I have always been happy with GW/Citadel paints. Two hundred years ago, I switched from Humbrol enamel to oil paint (great pigmented colors). A century ago I switched to the nearly-as-bright Citadel colours (quick drying), though. We were happily married ever after.
I know GW’s competitors. I’m aware of the existence of a new technology called ‘internet’ and the SF-dream ‘buying online’. But buying a specific colour in a local miniature shop and have a nice chat with the nice GW-shop assistant makes me happy and has been convenient so far. I was getting doubts however about GW-paints and about the necessity of buying specialist ‘miniature paints’ in general after a creeping discontent with GW’s current range of acrylics. Despite positive reviews, I feel that the paint dries out relatively quickly and and doesn’t mix with water as good as the ‘old’ range.
I consulted that ‘internet’. A reviewer/ commission painter called Li’l Legend wroteabout Citadel’s pro’s:
The foundation range is highly pigmented to offer one coat coverage. Although this statement is slightly boastful, and untrue depending on the underlaying colour, these paints offer excellent coverage with thin coats. A must for low opacity colours like red and yellow if you intend to use a dark undercoat.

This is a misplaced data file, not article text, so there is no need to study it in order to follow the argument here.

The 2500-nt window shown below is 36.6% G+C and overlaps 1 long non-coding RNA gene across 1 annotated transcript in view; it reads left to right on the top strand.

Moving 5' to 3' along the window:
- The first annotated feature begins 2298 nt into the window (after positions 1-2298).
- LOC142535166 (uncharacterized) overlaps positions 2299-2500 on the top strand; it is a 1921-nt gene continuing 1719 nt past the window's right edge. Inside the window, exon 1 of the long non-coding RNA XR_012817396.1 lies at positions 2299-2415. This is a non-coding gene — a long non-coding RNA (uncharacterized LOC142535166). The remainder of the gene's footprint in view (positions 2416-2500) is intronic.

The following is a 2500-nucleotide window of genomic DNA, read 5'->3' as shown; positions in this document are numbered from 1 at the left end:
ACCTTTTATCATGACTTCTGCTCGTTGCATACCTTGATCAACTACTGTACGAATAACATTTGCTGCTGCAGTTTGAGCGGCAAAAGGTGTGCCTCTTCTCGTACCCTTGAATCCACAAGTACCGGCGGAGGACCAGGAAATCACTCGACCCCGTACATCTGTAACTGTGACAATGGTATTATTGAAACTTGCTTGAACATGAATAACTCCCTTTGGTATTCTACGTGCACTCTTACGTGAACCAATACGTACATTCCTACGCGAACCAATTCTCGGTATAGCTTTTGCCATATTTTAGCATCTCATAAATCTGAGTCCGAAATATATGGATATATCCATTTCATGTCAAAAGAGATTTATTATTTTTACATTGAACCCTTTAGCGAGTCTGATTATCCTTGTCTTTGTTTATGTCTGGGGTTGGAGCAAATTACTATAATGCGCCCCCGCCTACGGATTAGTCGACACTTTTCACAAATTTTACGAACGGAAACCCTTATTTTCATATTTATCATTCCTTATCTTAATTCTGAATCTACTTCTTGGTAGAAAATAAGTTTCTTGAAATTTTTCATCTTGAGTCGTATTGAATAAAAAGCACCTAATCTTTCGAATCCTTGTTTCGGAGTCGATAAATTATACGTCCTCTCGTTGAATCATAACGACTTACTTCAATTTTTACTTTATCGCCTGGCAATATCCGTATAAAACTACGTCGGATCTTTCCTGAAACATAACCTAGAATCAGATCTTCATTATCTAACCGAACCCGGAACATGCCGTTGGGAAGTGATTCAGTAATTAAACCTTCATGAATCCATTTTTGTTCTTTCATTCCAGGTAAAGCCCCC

The line of washes act as ready made ‘juices’ (used to subtly change the hue of colour) that leave a slightly satin finish when used. These are of an excellent quality and open up a whole new way of painting miniatures to every level of modeler. It is possible to paint very effective miniatures with a simple, neat basecoat and two to three layers of wash (…)
However, GW’s price is – as usual for GW – quite high, I noticed this weekend. With ‘high’ I mean that GW sells pots of paint for the equivalent of 27,50 per 100 ml. My DIY hobby shop sells cheap acrylics for 1, 2 or 3 euro per 100ml and a more expensive brand for 7,50 per 100 ml. I don’t and I will not whine about GW’s price policy, enough of that, but if the price is twice as high as other miniature paints and 26 euro more per 100 ml than cheap DIY, I expect a kind of self-applying wonder paint with a robo paintbrush. Money IS a reason. Always.
The same reviewer Li’l Legend said about that aspect:
Ultimately, you feel like you are paying for a brand name rather than an improved quality of paint. On average, when compared with other acrylic paints in the market, you tend to pay more for less paint wrapped in a duff pot. (…) The amount of paint exposed to the air when you open the lid means these paints have a low life expectancy (especially in with blood red).
So I checked some other reviews.
Vallejo and Army Painter
a1) Vallejo. Review1, Li’l Legend